The last forty years have certainly seen some changes at Tapley’s.  Looking at early photos from 1981, the many windows provided views straight to Sproatt and Whistler Mountain, views that have since been blocked by further construction of the Village and the Whistler Conference Centre.  While the copper pillars are still there, other parts of the decor and furniture have changed along with the view and a smoking lounge built in 2000 has evolved into a large patio area.  Keep an eye out over the next few months and years as more and more of Whistler’s businesses and organizations, founded during a decade of incredible changes, reach new milestones.

This Week In Photos: July 26

This week, like last week, we’ve got photos from every year of the Question Collection!  From windsurfing to dentists, Doug and the Slugs to puppet shows, these photos represent what was going on in Whistler (and Pemberton) this week, many years ago.

1979

Windsurfers and sunbathers enjoy the Alta Vista dock.

Dr. Ann Crowley, the new Pemberton Dentist.

The chow line at the Ski Camp barbecue.

Doug and the Slugs perform at the Ski Camp barbecue.

The roads around Whistler Vale got paved this week.

Terry Minger shows the Resort Association chart to the Whistler Rotary Club.

1980

The Husky gas station in Creekside sees steady business no matter the season.

Arnold Palmer, former PGA Champion, explains some of the ideas intended for the course at Whistler, with diagram posted behind him.

The Resort Centre doesn’t look like much but it will eventually have an Olympic-size ice rink. Something to look forward to during the late hot weather.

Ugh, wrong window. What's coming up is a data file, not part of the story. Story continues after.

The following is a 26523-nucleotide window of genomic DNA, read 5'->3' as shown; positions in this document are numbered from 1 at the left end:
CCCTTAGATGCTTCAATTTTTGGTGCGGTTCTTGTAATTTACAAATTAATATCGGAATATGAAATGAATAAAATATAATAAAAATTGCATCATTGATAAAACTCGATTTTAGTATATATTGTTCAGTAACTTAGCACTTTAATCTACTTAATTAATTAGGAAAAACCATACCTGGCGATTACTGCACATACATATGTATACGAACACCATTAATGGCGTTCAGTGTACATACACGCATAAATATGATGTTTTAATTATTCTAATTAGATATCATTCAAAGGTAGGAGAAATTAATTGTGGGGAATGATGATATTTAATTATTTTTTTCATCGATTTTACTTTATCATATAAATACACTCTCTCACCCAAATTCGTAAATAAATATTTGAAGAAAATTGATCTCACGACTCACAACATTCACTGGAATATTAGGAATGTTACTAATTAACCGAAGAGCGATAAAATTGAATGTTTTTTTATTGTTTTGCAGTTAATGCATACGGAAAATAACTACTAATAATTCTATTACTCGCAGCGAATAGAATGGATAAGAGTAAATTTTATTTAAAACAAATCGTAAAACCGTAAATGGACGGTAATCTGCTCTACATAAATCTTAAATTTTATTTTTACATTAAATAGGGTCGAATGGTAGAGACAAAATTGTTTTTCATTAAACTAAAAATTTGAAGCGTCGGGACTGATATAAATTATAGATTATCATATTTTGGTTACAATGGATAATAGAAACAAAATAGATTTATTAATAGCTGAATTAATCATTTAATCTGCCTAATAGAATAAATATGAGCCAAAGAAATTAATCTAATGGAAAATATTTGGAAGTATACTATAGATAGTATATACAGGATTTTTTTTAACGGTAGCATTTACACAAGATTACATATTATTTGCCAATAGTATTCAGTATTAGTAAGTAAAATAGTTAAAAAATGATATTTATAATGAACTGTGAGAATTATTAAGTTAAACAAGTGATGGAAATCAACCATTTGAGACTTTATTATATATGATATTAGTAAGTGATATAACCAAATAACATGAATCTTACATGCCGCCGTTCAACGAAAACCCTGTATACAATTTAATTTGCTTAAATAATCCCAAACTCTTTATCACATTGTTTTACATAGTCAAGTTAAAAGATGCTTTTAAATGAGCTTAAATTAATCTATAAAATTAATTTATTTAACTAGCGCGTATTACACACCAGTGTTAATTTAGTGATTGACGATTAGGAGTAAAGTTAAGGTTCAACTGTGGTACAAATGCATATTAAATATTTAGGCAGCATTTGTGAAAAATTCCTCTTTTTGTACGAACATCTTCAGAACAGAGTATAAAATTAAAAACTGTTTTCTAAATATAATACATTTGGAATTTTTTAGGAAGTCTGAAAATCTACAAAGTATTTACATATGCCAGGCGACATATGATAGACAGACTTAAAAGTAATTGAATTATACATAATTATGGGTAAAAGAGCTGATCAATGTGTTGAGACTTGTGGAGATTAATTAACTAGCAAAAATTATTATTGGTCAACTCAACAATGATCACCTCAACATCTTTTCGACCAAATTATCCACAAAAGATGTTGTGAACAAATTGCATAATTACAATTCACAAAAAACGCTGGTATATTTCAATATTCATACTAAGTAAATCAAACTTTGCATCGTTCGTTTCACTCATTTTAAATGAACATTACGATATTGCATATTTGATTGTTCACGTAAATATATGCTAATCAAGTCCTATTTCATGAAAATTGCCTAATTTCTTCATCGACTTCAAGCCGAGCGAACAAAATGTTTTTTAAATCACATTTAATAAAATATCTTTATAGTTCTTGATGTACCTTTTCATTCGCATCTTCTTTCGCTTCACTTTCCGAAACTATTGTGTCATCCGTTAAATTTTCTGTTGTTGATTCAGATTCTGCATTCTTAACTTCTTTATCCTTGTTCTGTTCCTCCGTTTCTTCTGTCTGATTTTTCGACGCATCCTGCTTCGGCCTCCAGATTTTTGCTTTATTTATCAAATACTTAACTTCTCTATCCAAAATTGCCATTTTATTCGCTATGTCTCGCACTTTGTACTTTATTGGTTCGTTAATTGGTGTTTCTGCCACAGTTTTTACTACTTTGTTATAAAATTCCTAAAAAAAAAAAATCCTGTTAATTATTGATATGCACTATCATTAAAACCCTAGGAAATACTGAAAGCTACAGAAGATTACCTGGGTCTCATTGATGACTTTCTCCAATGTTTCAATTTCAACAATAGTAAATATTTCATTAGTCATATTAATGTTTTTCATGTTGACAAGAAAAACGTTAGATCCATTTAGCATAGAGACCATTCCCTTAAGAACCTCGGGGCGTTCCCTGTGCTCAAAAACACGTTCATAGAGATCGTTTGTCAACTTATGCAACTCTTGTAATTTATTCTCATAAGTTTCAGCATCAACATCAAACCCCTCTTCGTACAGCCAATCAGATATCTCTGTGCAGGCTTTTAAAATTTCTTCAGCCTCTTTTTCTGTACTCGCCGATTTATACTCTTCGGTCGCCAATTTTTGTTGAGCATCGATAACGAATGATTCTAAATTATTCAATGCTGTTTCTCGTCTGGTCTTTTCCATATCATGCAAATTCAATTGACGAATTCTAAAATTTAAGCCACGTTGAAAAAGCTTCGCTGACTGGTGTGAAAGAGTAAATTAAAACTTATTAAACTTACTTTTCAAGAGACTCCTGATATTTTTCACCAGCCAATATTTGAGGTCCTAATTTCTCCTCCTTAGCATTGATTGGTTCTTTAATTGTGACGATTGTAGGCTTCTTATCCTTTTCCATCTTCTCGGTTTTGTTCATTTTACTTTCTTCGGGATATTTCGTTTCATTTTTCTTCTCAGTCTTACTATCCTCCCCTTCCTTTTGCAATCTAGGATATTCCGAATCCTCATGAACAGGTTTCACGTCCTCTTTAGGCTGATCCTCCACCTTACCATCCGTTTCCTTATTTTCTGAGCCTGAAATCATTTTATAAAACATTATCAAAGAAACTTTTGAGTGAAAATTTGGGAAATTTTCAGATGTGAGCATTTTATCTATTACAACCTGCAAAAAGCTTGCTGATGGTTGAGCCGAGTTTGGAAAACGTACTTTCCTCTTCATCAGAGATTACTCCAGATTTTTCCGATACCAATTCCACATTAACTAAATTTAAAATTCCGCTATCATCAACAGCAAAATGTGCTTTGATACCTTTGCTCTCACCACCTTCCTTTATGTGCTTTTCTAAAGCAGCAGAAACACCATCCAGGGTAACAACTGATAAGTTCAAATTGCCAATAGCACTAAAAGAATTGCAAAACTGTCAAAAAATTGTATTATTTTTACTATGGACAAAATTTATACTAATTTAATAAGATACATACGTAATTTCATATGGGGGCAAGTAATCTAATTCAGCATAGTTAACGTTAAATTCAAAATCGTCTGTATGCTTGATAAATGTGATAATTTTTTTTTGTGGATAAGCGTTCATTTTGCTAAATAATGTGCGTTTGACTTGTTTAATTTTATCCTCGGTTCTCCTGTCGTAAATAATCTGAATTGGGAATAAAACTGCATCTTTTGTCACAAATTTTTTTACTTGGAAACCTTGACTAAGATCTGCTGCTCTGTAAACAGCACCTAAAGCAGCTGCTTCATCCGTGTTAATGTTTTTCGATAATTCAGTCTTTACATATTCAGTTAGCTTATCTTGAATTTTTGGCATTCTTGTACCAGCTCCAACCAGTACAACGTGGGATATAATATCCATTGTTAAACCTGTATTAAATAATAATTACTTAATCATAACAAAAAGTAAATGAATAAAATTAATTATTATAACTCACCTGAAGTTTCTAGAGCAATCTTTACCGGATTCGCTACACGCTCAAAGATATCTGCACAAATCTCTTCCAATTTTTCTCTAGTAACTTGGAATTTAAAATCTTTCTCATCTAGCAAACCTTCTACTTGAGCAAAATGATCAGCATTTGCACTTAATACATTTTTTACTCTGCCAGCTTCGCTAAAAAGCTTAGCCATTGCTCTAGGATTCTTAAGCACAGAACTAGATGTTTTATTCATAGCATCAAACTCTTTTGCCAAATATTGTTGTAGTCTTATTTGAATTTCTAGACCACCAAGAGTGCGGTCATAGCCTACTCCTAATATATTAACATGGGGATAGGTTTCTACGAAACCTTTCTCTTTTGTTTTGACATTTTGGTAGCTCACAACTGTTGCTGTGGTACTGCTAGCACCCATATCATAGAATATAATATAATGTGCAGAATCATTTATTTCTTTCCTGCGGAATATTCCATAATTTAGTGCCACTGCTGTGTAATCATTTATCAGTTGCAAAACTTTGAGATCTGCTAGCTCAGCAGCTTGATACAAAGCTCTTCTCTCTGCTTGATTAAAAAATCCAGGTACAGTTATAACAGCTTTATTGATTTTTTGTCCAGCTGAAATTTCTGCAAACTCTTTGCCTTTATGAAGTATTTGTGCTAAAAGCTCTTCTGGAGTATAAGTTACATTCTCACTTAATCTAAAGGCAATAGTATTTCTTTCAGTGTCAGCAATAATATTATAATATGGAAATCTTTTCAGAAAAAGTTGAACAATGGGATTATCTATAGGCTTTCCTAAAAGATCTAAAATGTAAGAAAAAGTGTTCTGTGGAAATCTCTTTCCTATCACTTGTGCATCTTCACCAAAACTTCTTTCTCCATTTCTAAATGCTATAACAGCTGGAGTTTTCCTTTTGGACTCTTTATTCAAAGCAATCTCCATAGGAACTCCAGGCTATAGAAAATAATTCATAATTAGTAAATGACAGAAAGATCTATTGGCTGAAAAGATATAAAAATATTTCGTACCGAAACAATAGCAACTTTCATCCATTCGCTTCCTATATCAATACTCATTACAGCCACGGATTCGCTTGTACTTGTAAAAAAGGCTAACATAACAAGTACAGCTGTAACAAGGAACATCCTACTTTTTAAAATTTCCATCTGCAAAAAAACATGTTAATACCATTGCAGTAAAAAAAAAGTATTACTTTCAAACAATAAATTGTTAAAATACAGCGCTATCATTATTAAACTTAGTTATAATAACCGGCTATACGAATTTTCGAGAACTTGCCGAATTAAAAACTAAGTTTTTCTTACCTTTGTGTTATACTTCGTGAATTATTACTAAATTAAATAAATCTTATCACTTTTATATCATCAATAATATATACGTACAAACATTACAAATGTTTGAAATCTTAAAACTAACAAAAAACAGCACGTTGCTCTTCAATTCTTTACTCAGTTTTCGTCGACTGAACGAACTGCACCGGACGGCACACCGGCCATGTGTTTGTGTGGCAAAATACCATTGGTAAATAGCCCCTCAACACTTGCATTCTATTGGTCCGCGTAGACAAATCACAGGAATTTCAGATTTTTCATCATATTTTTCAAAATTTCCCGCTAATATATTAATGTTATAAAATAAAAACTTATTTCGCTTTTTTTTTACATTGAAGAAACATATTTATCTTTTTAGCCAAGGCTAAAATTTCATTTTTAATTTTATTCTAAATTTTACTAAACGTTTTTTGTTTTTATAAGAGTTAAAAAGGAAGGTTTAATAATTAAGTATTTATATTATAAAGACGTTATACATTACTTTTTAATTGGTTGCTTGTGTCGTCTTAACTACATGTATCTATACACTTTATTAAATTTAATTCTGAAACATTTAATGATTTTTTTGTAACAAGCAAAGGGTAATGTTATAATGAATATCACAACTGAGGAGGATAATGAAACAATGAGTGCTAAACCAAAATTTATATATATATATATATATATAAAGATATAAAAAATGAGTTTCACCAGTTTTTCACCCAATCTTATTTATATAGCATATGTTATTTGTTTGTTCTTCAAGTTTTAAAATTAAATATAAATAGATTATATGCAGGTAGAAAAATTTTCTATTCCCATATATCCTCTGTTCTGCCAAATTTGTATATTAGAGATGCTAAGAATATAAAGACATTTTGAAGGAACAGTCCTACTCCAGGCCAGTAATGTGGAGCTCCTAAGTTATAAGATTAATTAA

1981

Flag footballers take advantage of a sunny Sunday to show off some of their moves.

Former Mayor Wendell Watson and Mayor Shirley Henry cut the Pemberton Village 25th Anniversary Cake.

It’s a bird, it’s a plane, it’s super skier!

Rain Coast Puppet Theatre group captivates an audience of young and old in Whistler Village Square on July 24.

A sunny summer day and lush new landscaping – Mayor Pat Carleton and his wife Kay take advantage of Whistler at its finest to enjoy a stroll through Town Centre.

One innovative sunbather found a unique way to beat the heat of Saturday, July 25 at the Rotary Wharf on Alta Lake.

Bob Daly, recently of Surrey, has been appointed the new principal for Myrtle Philip Elementary School. Daly has 12 years teaching experience as well as experience as the head of a science department. In addition to his administrative functions, he will be teaching Grades 6 and 7 at MPES.

1982

One of the first customers makes an inquiry at the reception desk of the newly opened Delta Mountain Inn last Friday.

Mayor Pat Carleton pushing lawn mower.

“Surviving A Personal Financial Crisis” – a handbook.

Competitors take aim during the First Annual International Dart Tournament held at the Longhorn July 23 – 25.

1983

Terry Booth, an electrician with Whistler Mountain (left), graduated at the top of his class at Pacific Vocational Institute and is presented a certificate by Peter Alder, vice president and general manager of Whistler Mountain. Booth studied electrical work at PVI in four two-month sessions over two and a half years. He is one of eight EMSC employees being sponsored for an apprenticeship program.

Spanking new span over Culliton Creek is due to open by July 29 according to Vern Dancy, structural co-ordinator for Goodbrand Construction.